I keep swatting at the bees, and Cathreen keeps telling me to walk away, but we are both stressing. We have no idea what will happen if Grace gets stung. She wants us to hold her, but if we lift her up, to bee-level, they are everywhere. We try to get her to run around the dance floor, something she does happily for a while. We drink glass after glass of water, wishing it were something stronger.
When it gets to be too much, I go down for the Zipcar and drive it up the hill. I park it there and turn the air on full blast and we get Grace inside, bees circling like sharks. We wait it out for just a little while. I notice several other cars pull in alongside me.
Outside, the reception is going really beautifully. The maid-of-honor gives a speech that breaks hearts, about finding each other. Cathreen and I feel all the feelings you feel at weddings, remember our own, remember that we had one, which sometimes, in the midst of child-rearing, can be forgotten. Grace refuses to take a nap.
By the time dinner comes, the sun has mostly set and the bees are going to sleep, or wherever they go, and the steak is steak (we haven’t had steak in so long, we realize) and the dance floor is crowded and happy and in the photo booth Grace mugs for the camera and all is well, at least, for a while. As we drive away, long before everyone else will leave, we look back and see the tent lit up in the middle of the night, and it makes sense: like a wedding reception in a movie. We feel like we are part of the film of our friends’ lives.
We have three more hours ahead of us, sweaty and exhausted. Grace falls asleep right away, without anymore stimulation. For a couple of hours, we talk about love. Then Grace wakes up and we start to notice something. She won’t eat. She keeps touching her head and screaming. When Cathreen reaches up there, she feels two bumps. We pull the car over. There are two red dots in the parts in our baby’s hair.
What did Chekhov say about a gun on the mantelpiece?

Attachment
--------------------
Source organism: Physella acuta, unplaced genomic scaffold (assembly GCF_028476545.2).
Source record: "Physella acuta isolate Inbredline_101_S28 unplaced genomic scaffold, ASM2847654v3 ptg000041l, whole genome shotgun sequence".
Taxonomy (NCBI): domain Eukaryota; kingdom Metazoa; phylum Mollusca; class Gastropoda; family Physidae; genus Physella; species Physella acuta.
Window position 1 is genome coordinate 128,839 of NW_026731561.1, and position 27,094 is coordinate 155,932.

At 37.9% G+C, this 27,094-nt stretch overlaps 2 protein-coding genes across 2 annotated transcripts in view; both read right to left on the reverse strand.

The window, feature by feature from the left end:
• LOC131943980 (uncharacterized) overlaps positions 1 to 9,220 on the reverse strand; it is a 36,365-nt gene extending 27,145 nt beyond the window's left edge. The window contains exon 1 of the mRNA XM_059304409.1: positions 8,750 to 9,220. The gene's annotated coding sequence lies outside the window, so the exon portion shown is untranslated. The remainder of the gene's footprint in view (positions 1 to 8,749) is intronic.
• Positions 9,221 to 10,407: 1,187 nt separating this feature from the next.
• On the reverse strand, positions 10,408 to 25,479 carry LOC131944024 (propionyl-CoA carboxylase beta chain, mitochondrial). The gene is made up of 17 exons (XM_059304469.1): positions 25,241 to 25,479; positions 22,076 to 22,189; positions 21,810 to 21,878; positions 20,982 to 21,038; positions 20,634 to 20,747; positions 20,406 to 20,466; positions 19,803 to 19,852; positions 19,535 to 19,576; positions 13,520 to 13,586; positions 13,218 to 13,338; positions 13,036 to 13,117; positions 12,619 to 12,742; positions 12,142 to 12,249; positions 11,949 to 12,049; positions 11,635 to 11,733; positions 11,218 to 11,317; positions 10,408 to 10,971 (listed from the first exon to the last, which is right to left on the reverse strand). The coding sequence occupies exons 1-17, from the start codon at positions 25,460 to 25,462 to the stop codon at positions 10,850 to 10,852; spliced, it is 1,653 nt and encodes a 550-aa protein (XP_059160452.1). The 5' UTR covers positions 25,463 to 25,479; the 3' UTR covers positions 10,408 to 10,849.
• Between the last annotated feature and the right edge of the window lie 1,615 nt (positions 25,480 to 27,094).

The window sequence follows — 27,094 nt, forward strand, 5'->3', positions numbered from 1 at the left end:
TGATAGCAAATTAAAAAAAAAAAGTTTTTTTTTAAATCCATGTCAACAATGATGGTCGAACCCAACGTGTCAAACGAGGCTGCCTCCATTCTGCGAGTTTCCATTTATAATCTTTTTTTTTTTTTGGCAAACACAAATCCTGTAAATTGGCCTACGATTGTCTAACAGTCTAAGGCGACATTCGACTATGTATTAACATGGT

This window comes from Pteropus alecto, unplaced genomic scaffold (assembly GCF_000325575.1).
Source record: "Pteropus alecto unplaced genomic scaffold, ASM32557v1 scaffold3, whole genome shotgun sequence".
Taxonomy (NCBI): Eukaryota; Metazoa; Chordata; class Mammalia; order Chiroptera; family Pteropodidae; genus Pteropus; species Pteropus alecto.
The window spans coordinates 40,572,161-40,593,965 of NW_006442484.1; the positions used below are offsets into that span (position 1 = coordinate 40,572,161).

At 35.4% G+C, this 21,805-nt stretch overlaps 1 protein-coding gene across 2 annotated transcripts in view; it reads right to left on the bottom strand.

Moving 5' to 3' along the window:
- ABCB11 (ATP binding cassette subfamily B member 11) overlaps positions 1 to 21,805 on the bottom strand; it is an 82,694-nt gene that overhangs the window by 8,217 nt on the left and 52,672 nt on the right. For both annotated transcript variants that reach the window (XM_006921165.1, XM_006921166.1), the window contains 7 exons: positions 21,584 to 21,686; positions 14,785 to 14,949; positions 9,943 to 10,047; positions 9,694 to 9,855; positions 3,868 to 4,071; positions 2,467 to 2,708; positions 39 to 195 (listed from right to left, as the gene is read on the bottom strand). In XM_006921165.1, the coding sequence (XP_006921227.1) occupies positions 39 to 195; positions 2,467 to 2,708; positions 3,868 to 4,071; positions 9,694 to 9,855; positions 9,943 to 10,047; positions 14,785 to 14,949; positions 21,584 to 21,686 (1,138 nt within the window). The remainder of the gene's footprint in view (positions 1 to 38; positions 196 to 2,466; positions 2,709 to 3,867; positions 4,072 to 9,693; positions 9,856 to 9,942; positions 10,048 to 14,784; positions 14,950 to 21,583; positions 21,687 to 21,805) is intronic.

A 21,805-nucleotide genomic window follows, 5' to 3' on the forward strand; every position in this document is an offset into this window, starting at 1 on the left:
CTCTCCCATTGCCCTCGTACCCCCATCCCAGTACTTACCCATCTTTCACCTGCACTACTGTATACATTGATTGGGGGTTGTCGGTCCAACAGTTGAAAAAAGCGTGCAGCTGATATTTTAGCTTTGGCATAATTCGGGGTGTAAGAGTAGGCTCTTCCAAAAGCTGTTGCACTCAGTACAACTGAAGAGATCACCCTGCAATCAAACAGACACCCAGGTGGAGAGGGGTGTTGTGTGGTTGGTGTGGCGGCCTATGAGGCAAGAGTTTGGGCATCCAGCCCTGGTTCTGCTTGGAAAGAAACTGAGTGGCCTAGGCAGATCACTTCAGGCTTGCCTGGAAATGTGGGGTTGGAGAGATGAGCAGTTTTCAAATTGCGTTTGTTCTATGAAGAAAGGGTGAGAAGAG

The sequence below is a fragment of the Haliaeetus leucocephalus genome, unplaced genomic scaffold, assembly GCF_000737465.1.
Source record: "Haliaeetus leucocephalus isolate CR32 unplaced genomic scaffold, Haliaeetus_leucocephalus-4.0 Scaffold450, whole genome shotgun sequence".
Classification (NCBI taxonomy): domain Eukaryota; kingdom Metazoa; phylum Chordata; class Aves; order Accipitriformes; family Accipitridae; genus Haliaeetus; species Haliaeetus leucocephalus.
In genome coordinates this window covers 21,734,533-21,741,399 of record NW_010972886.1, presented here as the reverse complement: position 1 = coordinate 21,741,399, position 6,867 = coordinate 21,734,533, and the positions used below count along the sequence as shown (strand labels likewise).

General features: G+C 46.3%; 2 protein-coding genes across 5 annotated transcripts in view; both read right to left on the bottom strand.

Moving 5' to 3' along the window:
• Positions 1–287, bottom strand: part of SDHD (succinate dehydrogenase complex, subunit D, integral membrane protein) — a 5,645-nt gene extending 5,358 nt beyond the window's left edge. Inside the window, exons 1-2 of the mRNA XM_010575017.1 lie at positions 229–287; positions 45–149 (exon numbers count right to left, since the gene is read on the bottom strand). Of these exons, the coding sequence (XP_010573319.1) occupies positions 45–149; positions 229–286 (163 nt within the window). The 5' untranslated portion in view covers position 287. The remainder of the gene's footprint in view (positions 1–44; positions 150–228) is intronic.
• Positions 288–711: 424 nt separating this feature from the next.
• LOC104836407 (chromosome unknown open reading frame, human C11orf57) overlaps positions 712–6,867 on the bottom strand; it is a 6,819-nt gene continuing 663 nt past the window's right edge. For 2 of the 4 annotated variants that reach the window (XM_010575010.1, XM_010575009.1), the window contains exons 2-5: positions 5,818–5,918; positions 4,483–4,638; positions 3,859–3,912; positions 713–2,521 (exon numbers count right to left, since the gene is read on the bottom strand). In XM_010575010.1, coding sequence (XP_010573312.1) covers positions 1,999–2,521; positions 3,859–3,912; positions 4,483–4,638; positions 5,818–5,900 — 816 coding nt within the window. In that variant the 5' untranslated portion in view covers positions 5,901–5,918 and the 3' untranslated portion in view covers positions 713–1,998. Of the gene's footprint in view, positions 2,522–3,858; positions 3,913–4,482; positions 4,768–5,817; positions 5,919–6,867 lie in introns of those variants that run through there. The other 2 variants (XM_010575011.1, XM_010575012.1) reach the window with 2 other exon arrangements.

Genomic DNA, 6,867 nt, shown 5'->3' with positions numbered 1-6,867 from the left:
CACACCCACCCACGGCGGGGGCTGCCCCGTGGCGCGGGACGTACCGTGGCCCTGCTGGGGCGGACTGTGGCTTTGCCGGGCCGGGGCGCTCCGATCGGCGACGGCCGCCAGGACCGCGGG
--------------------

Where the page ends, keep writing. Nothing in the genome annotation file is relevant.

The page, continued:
“It could be mosquito bites,” I say. “It could be flies.” I was bitten by something earlier in the day but I didn’t swell, just itched, on my forehead.
Cathreen points us to the ER. We still have almost an hour until Boston. We pray our daughter won’t get worse between here and there. The parents’ prayer.
We get to the Children’s Hospital at almost 2 in the morning. I keep blinking myself awake on the empty roads. We are sent straight in, quicker, it seems to me, than the last time we were here. A nurse appears, but it is our daughter’s newest habit to scream if anyone she doesn’t know tries to touch her. We cannot get her still enough to find the bites/stings again. The nurse says maybe if we wait for her to fall asleep. We keep feeling her head for the bumps–the swelling, at least, seems to have gone down. I am falling asleep. Grace is wide awake. Cathreen asks me to rest on the hospital bed, but I don’t want to look like the guy who brings his daughter into the ER and then goes to sleep on her bed while she stays awake in pain.
When the nurse comes back, I have slept for about 5 minutes. Grace has slept not at all. We hold her down, but the results are unclear. What the nurse sees, she says, could be anything. All we can do, she says, is what they always say to do: go home, monitor, hope for the best. We hope for the best, every time.